first_imgSince holding a strike in early February, the National Union of Healthcare Workers has been successful in negotiations with USC’s Keck School of Medicine in earning an improved contract with the university healthcare system for 800 workers.“Eight hundred USC Keck workers forced USC to adhere to its own rhetoric by making them full members of the Trojan family, both by compensating them fairly and by granting them a voice in the hospital’s staffing and patient-care policies,” said Sophia Mendoza, NUHW’s secretary-treasurer.That contract — which was finalized in late March and includes an annual wage that is calculated by experience and years of service as well as tuition assistance — however, has currently not been extended to 100 workers who work in the hospital cafeteria but are employees of subcontractor Sodexo, a national company that provides “quality of life” services to many institutions.According to a video on the NUHW Facebook page, USC and Sodexo have been paying some Keck Hospital employees “pennies above minimum wage”   without taking into account factors such as length of service. As a result, NUHW claims that some Keck employees have had to ask for government assistance such as food stamps to make ends meet.The video also compares USC to public institutions such as UC campuses and the Los Angeles Unified School District and how those institutions have made commitments to pay their service workers a minimum wage of $15 an hour.Mendoza noted that USC has the resources to pay a livable wage to its workers at Keck.“It is fully within USC’s power and means to see that all of its workers, even those employed by subcontractors, are paid a livable wage,” Mendoza said.In late January, the NUHW had informed the University that a one-day strike would be held at Keck Hospital demanding of a better contract for the union’s employees on Feb. 10. The NUHW workers on the picket line included nurses and food services and cafeteria staff, as well as other picketers from the California Nurses Association in support of NUHW.A statement from Keck Hospital called the strike “largely a non-event” and claimed that only a fraction of Keck’s NUHW-affiliated employees actually participated. To prevent the strike from affecting patient care, Keck hired contract employees and worked with the LAPD to provide a “safe environment” throughout the strike.USC acquiesced before the beginning of April on the contracts for healthcare workers.However, the union will continue to negotiate the contract for the 100 food service workers it represents at Keck. Currently, NUHW has alleged that USC has had Sodexo keep costs down at the expense of worker’s salaries.Mendoza points out that USC can remedy the situation in a number of ways, such as by paying Sodexo more money for salaries or by doing away with the subcontractor all together.“The real solution is for USC to stop exploiting these workers via Sodexo by bring them back in-house and treating them as full members of the Trojan family, with full Trojan pay and benefits,” Mendoza said.USC has yet to provide a statement on the NUHW agreement or on continuing discussions at the time of publication.The University did not immediately respond to request for comment.last_img read more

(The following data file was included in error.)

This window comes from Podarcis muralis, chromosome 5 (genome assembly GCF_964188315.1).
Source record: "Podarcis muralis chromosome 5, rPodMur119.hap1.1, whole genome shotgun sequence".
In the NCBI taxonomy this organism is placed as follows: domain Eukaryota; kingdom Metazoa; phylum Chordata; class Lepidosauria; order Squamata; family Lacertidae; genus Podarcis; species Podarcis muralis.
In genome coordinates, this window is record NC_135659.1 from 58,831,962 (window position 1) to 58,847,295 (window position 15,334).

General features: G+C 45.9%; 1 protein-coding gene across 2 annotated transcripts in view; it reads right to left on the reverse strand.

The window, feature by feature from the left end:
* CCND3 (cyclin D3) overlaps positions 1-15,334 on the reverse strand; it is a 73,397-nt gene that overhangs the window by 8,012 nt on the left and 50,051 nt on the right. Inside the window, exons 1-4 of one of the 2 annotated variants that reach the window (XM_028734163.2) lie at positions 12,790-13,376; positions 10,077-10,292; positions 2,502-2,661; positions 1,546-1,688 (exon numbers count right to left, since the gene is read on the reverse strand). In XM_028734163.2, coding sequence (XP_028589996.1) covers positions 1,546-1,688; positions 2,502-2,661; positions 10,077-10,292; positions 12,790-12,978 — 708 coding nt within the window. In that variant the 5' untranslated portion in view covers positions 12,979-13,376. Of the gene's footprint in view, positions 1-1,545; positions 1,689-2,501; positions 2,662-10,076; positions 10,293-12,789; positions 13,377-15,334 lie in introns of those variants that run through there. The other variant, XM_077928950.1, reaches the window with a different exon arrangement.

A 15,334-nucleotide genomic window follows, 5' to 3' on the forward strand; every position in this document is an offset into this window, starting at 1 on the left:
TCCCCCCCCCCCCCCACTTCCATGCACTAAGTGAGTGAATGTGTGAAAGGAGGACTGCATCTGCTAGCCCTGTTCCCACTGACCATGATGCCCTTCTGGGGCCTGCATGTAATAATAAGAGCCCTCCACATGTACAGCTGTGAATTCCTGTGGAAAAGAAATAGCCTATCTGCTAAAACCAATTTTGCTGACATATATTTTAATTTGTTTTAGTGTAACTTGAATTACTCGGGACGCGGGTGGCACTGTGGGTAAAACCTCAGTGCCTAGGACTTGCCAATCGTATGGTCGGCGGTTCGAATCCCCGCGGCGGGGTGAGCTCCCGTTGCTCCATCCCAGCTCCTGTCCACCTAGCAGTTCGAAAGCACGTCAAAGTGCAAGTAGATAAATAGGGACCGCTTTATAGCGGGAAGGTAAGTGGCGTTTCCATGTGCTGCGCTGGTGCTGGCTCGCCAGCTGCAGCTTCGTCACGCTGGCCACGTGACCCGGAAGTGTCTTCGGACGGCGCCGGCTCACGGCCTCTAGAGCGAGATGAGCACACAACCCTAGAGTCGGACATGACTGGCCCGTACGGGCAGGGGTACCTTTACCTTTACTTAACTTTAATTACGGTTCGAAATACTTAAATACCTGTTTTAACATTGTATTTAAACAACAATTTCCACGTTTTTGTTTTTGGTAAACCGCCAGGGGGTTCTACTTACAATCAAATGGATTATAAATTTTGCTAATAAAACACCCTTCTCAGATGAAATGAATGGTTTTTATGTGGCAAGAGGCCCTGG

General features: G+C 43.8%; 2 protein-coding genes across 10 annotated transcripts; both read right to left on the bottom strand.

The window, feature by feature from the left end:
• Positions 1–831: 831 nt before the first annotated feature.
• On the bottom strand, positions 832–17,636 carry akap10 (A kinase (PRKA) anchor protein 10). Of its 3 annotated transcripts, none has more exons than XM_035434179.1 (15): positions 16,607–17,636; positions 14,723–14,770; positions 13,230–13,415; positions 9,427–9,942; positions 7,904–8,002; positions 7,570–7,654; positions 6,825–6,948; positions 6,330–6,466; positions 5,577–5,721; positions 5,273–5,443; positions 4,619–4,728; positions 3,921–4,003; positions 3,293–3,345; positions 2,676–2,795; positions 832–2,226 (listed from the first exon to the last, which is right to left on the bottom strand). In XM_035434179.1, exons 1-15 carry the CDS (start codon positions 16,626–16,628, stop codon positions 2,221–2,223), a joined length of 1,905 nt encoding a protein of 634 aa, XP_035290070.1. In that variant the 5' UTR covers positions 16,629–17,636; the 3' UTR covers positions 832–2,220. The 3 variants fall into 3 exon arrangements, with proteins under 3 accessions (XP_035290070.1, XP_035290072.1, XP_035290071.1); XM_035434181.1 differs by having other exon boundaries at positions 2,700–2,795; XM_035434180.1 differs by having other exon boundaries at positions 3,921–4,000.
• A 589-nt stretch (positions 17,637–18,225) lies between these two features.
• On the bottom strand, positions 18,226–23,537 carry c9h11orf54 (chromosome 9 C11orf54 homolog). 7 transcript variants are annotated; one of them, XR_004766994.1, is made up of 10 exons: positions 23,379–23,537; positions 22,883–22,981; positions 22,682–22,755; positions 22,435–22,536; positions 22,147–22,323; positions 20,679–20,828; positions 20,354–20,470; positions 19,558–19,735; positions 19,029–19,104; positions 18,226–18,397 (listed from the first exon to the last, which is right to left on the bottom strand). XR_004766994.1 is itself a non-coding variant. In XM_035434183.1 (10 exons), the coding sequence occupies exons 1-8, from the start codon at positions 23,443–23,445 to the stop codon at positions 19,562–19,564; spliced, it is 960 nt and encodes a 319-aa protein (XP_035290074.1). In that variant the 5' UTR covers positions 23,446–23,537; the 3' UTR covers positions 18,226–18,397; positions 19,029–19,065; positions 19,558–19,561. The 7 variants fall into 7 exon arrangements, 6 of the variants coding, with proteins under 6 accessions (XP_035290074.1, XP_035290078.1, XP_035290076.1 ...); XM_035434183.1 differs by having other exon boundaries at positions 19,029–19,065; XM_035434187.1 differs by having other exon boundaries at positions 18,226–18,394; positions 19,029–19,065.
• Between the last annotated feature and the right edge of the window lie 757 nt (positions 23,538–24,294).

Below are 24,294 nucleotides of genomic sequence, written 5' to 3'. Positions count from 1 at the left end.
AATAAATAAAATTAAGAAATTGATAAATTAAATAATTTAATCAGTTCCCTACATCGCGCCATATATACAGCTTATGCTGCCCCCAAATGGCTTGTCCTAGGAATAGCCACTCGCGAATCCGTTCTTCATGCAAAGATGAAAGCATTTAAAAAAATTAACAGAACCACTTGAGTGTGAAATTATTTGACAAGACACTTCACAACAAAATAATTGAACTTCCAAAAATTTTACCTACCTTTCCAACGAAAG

Replacing Wenger an impossible job, says Arsenal chief